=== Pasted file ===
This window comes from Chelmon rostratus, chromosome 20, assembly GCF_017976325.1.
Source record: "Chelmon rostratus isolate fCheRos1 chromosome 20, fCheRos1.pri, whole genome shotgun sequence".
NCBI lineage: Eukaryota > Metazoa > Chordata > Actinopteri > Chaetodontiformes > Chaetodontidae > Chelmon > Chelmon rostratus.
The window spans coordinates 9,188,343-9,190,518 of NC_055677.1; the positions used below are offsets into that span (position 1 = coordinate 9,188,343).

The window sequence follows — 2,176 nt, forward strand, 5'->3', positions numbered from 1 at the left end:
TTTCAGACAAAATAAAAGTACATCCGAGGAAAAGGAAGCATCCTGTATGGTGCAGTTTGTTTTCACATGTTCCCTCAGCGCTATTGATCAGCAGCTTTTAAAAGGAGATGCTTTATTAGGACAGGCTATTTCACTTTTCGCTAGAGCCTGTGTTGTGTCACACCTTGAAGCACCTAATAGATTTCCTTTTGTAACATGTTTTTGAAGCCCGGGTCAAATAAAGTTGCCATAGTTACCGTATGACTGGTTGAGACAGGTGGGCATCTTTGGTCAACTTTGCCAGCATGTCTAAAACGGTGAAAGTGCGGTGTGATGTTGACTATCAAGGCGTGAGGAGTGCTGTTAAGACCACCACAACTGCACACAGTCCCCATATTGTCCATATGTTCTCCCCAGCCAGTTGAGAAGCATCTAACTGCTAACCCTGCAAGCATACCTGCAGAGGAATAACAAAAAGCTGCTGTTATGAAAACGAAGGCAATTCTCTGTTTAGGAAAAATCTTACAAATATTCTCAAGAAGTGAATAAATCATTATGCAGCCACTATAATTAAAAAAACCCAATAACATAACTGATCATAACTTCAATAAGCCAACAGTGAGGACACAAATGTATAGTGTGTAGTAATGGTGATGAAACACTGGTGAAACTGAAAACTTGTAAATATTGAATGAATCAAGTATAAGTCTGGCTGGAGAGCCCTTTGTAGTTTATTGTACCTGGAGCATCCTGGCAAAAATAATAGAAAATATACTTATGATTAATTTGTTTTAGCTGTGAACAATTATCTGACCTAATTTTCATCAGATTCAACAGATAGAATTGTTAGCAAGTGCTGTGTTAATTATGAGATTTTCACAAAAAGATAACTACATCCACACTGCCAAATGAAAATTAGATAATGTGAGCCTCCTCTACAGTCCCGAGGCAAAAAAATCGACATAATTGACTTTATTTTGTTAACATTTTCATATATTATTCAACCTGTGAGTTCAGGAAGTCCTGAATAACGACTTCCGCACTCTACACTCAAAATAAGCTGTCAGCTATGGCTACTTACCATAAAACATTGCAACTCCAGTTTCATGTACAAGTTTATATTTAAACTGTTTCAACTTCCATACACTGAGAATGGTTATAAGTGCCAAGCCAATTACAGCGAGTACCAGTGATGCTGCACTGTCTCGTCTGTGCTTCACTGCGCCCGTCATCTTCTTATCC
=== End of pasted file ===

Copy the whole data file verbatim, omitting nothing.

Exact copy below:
This window comes from Chelmon rostratus, chromosome 20, assembly GCF_017976325.1.
Source record: "Chelmon rostratus isolate fCheRos1 chromosome 20, fCheRos1.pri, whole genome shotgun sequence".
NCBI lineage: Eukaryota > Metazoa > Chordata > Actinopteri > Chaetodontiformes > Chaetodontidae > Chelmon > Chelmon rostratus.
The window spans coordinates 9,188,343-9,190,518 of NC_055677.1; the positions used below are offsets into that span (position 1 = coordinate 9,188,343).

The window sequence follows — 2,176 nt, forward strand, 5'->3', positions numbered from 1 at the left end:
TTTCAGACAAAATAAAAGTACATCCGAGGAAAAGGAAGCATCCTGTATGGTGCAGTTTGTTTTCACATGTTCCCTCAGCGCTATTGATCAGCAGCTTTTAAAAGGAGATGCTTTATTAGGACAGGCTATTTCACTTTTCGCTAGAGCCTGTGTTGTGTCACACCTTGAAGCACCTAATAGATTTCCTTTTGTAACATGTTTTTGAAGCCCGGGTCAAATAAAGTTGCCATAGTTACCGTATGACTGGTTGAGACAGGTGGGCATCTTTGGTCAACTTTGCCAGCATGTCTAAAACGGTGAAAGTGCGGTGTGATGTTGACTATCAAGGCGTGAGGAGTGCTGTTAAGACCACCACAACTGCACACAGTCCCCATATTGTCCATATGTTCTCCCCAGCCAGTTGAGAAGCATCTAACTGCTAACCCTGCAAGCATACCTGCAGAGGAATAACAAAAAGCTGCTGTTATGAAAACGAAGGCAATTCTCTGTTTAGGAAAAATCTTACAAATATTCTCAAGAAGTGAATAAATCATTATGCAGCCACTATAATTAAAAAAACCCAATAACATAACTGATCATAACTTCAATAAGCCAACAGTGAGGACACAAATGTATAGTGTGTAGTAATGGTGATGAAACACTGGTGAAACTGAAAACTTGTAAATATTGAATGAATCAAGTATAAGTCTGGCTGGAGAGCCCTTTGTAGTTTATTGTACCTGGAGCATCCTGGCAAAAATAATAGAAAATATACTTATGATTAATTTGTTTTAGCTGTGAACAATTATCTGACCTAATTTTCATCAGATTCAACAGATAGAATTGTTAGCAAGTGCTGTGTTAATTATGAGATTTTCACAAAAAGATAACTACATCCACACTGCCAAATGAAAATTAGATAATGTGAGCCTCCTCTACAGTCCCGAGGCAAAAAAATCGACATAATTGACTTTATTTTGTTAACATTTTCATATATTATTCAACCTGTGAGTTCAGGAAGTCCTGAATAACGACTTCCGCACTCTACACTCAAAATAAGCTGTCAGCTATGGCTACTTACCATAAAACATTGCAACTCCAGTTTCATGTACAAGTTTATATTTAAACTGTTTCAACTTCCATACACTGAGAATGGTTATAAGTGCCAAGCCAATTACAGCGAGTACCAGTGATGCTGCACTGTCTCGTCTGTGCTTCACTGCGCCCGTCATCTTCTTATCC